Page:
Now do I want us to win in our games? Yes, absolutely… always. But I do not want us to be so short-sided that we are willing to trade depth in life, depth in our relationship with God, for a couple extra W’s and a few more points on our stat sheet. We need to remember that basketball is just a game; but at the same time it is so much more than a game. It can be a microcosm of life. Through playing basketball we can learn more about ourselves, we can develop discipline, drive, courage, determination, and leadership. We can learn how to better deal with both success and disappointment, with rapid change and unmet expectations, and how to better interact with others like us and those who are different in many ways.

So this game really can be an incredible part of our life. Basketball is so much more than tossing a ball through a basket. The benefits of the game go well beyond physical exercise and conditioning. It is a great sport (in my opinion the greatest organized sport of all), but it should never be ultimate in our lives.

“Basketball is not the ultimate. It is of small importance in comparison to the total life we live. There is only one kind of life that truly wins, and that is the one that places faith in the hands of the Savior. Until that is done, we are on an aimless course that runs in circles and goes nowhere.” – John Wooden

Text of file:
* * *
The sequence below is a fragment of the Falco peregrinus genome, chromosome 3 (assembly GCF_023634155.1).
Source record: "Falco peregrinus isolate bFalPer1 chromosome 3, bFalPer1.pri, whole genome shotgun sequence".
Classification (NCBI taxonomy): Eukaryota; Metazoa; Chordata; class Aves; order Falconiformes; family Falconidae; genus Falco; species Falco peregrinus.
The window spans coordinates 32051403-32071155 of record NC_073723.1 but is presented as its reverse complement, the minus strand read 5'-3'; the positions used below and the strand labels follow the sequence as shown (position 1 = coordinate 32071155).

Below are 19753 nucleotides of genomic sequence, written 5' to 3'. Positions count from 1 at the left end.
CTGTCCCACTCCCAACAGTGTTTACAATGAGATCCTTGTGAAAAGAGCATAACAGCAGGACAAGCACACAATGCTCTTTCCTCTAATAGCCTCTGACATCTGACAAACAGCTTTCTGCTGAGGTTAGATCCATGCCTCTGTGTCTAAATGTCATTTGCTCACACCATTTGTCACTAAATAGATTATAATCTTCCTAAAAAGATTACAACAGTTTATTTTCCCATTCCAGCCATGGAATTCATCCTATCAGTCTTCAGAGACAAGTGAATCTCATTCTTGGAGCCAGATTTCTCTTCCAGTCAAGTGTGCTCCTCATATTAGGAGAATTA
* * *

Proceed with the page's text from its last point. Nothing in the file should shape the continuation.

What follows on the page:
5 Traits of Great Basketball Leaders

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Basketball leaders are made, not simply born, with qualities developed through their experiences both on and off the court. Great leaders, coaches like Larry Brown and Phil Jackson, and players like Michael Jordan and Larry Bird, learn from their failures and use them to improve their ability to motivate, inspire, and ultimately to win. Like anything else, if you want to improve your leadership skills, you must devote effort and attention. However, you also need to understand the special qualities of basketball leadership. Review the five traits discussed below, and use them to help mold yourself into a more respected player on your team and in your league.